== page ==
Wendy has led our Alaska Region’s ecology research program since 2006. Her research interests include impacts of oil and gas development on wildlife habitat in the Arctic, understanding climate change impacts on wildlife and watersheds and advancing methods for cumulative effects analyses. She and her team work closely with agency partners to improve the science upon which management decisions are made.
Wendy earned her B.A. in Environmental Science at the University of Denver, a M.S. in Natural Resource Management at the University of Alaska Fairbanks and a Ph.D. at Kansas State University for her work in Arctic ecology and carbon biogeochemisty of tundra soils. She represents the conservation community on the Western Arctic Caribou Herd Working Group and is an appointed member of the North Slope Science Initiative Science Technical Advisory Panel. Her passion for the Arctic wilderness has inspired her to traverse the Arctic National Wildlife Refuge multiple times by foot and packraft with her dog.
Alaska Ecology Team Research
Our Alaska ecology team includes Dr. Loya (Lead Ecologist) and Jason Leppi, M.S. (Watershed Ecologist). The primary focus of our ecology research program in Alaska has been to better understand the impacts of climate and land use change, especially oil and gas development, on ecosystems in Alaska’s refuges, parks and BLM lands. We are narrowing that focus to America’s Arctic to bring forth the strongest program possible to protect this priority landscape. The Wilderness Society has ecologists working out of offices in California, Montana, Colorado and Maine.
We use our scientific research to improve management decisions that are being made both regionally and nationally. We do this through direct outreach with land managers, participating in conferences and workshops with scientists and other NGOs and submitting technical comments to policy makers. Seven years of ecological research and science outreach have made The Wilderness Society in Alaska the “go-to” place for many federal agencies looking for data, methods and a framework for incorporating climate change into research and management plans.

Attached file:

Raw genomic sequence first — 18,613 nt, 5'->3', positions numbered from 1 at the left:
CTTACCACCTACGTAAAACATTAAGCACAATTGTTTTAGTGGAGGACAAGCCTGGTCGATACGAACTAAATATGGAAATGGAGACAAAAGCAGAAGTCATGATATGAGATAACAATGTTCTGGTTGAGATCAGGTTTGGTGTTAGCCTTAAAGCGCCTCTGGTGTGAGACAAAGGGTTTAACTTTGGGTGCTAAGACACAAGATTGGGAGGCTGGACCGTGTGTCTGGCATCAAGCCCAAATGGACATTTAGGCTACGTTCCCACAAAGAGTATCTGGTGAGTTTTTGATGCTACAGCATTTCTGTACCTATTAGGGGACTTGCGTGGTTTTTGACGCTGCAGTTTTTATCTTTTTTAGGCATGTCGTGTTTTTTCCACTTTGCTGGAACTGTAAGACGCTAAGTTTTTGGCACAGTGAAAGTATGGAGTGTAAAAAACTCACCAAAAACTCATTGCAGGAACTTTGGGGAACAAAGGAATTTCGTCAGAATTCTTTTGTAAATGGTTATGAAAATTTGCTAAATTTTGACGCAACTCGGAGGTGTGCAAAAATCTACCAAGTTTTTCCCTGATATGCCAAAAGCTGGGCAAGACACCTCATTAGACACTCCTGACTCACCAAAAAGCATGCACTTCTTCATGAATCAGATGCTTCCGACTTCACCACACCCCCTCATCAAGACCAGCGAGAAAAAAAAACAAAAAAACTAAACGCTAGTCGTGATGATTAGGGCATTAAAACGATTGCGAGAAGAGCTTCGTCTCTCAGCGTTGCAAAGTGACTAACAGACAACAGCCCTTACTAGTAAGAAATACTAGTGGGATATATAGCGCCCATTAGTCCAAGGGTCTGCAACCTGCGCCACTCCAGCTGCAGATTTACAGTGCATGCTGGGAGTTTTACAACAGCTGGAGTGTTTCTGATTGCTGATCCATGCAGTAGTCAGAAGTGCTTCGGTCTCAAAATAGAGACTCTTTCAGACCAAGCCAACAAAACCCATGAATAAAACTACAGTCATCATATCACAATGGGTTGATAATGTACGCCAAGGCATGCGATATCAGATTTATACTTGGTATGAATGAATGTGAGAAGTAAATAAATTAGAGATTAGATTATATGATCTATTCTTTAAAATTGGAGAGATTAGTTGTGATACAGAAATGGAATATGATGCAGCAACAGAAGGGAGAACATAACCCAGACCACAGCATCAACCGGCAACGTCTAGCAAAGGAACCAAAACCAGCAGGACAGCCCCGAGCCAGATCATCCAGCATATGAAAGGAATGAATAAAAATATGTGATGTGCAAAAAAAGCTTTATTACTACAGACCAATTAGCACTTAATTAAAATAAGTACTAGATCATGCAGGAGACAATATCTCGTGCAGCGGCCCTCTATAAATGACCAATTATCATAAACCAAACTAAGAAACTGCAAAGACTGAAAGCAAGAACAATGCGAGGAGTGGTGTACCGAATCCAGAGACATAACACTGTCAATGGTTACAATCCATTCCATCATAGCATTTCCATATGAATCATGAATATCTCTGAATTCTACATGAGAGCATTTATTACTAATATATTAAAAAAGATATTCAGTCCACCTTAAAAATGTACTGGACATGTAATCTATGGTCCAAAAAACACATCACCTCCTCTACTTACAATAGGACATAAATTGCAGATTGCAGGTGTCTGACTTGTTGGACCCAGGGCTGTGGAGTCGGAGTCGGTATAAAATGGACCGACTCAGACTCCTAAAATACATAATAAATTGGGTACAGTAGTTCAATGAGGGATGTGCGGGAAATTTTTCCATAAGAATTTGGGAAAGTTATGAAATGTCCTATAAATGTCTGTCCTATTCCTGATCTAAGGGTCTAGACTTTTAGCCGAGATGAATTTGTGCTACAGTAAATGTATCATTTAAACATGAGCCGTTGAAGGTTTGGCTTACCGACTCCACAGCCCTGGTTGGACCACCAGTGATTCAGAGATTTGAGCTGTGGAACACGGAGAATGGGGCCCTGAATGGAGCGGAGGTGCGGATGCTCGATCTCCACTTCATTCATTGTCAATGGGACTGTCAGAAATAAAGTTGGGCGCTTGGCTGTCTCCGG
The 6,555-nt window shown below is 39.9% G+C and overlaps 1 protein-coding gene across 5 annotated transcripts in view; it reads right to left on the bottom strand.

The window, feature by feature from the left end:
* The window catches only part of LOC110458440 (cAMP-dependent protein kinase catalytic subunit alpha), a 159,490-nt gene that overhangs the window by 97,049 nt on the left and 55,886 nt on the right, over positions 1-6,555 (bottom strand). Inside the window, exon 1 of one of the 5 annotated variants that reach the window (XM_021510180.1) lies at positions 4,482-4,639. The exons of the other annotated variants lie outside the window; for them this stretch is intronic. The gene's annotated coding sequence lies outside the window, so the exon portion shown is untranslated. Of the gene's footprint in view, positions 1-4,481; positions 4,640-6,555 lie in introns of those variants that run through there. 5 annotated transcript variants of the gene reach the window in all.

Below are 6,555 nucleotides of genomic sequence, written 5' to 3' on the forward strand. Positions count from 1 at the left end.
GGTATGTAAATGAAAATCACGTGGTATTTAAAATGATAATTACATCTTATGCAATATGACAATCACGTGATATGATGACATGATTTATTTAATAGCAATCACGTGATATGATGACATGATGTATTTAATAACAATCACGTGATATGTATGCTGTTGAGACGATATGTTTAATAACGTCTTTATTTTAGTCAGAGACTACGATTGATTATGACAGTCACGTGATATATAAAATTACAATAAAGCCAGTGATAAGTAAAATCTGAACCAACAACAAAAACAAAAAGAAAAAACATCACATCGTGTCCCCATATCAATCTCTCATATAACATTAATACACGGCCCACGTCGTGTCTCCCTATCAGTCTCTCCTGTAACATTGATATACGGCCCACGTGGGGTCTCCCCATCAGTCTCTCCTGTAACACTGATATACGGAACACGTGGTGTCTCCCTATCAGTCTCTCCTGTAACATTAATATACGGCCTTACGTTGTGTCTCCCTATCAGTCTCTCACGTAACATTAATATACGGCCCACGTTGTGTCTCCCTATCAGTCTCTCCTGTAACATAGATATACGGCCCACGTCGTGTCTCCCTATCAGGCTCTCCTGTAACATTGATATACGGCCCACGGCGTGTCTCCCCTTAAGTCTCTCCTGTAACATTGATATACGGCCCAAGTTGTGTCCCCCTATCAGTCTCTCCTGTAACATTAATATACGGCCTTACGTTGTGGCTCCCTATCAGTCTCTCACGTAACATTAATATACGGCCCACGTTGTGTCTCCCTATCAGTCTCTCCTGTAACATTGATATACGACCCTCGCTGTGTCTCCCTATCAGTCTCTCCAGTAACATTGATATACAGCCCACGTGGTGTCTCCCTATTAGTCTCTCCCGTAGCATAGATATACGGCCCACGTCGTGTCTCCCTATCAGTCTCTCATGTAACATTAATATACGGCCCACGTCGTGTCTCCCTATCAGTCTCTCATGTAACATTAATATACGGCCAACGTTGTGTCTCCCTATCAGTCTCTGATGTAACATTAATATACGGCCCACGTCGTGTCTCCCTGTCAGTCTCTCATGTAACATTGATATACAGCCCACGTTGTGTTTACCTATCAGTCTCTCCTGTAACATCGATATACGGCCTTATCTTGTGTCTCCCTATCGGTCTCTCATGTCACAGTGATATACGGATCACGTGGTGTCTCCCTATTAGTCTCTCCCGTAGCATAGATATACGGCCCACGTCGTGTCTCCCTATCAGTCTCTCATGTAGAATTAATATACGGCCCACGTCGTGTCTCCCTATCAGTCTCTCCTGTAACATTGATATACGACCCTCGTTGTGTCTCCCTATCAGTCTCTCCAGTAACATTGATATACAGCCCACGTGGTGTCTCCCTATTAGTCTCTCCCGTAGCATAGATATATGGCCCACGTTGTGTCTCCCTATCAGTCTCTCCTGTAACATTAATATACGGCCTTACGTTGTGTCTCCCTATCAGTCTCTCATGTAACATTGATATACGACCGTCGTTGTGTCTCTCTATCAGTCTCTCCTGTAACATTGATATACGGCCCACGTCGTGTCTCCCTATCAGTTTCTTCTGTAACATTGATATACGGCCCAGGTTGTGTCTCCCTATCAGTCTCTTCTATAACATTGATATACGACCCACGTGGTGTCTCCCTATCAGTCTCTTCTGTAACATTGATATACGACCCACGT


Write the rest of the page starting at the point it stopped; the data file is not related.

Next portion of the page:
In the past several years, we have also become a leader in cumulative effects analyses, working directly with federal and state agencies that do not have the expertise or proper guidance to produce quantitative analyses. Cumulative effects analyses are an important part of NEPA and, therefore, play an important role in how our national public lands are managed and developed. It is critical that these decisions are based on sound science when there is data available.
Leppi, J.C., R.R. Wilson, D.J.Rinella and W.M. Loya. In prep. Linking climate change projections for an Alaskan Watershed to future coho salmon production. For submission to Canadian Journal of Fisheries and Aquatic Sciences.
Loinaz, M.C., R.H. Prucha, J.C. Leppi, S.McAfee and W.M. Loya. 2013. Stream temperature changes due to climate change within the Chuitna Watershed, Alaska. The Wilderness Society for US Fish and Wildlife Service. 46pp.
Wison, R. R., J. Liebezeit, W.M. Loya. 2013. Accounting for uncertainty in oil and gas development impacts to wildlife in Alaska. Conservation Letters. doi: 10.1111/conl.12016
McAfee, S.A., A. Springsteen, B. O’Brien, T.S. Rupp and W.M. Loya. 2012. An assessment of high-resolution Potential Evapotranspiration (PET) datasets and projections for Alaska. The Wilderness Society and University of Alaska Fairbanks Scenarios Network for Alaska Planning. 46pp.
Wilson, R.R., A. Bartsch, K. Joly, J. Reynolds, A. Orlando, W.M. Loya. 2012. Frequency, timing, extent and size of winter thaw-refreeze events in Alaska 2001-2008 detected by remotely sensed microwave backscatter data. Polar Biology,. doi: 10.1007/s00300-012-1272-6.
Prucha, R., J. Leppi, S. McAfee, and W.M. Loya. 2012. Integrated hydrologic effects of climate change in the Chuitna Watershed, Alaska. The Wilderness Society for US Fish and Wildlife Service. 158pp.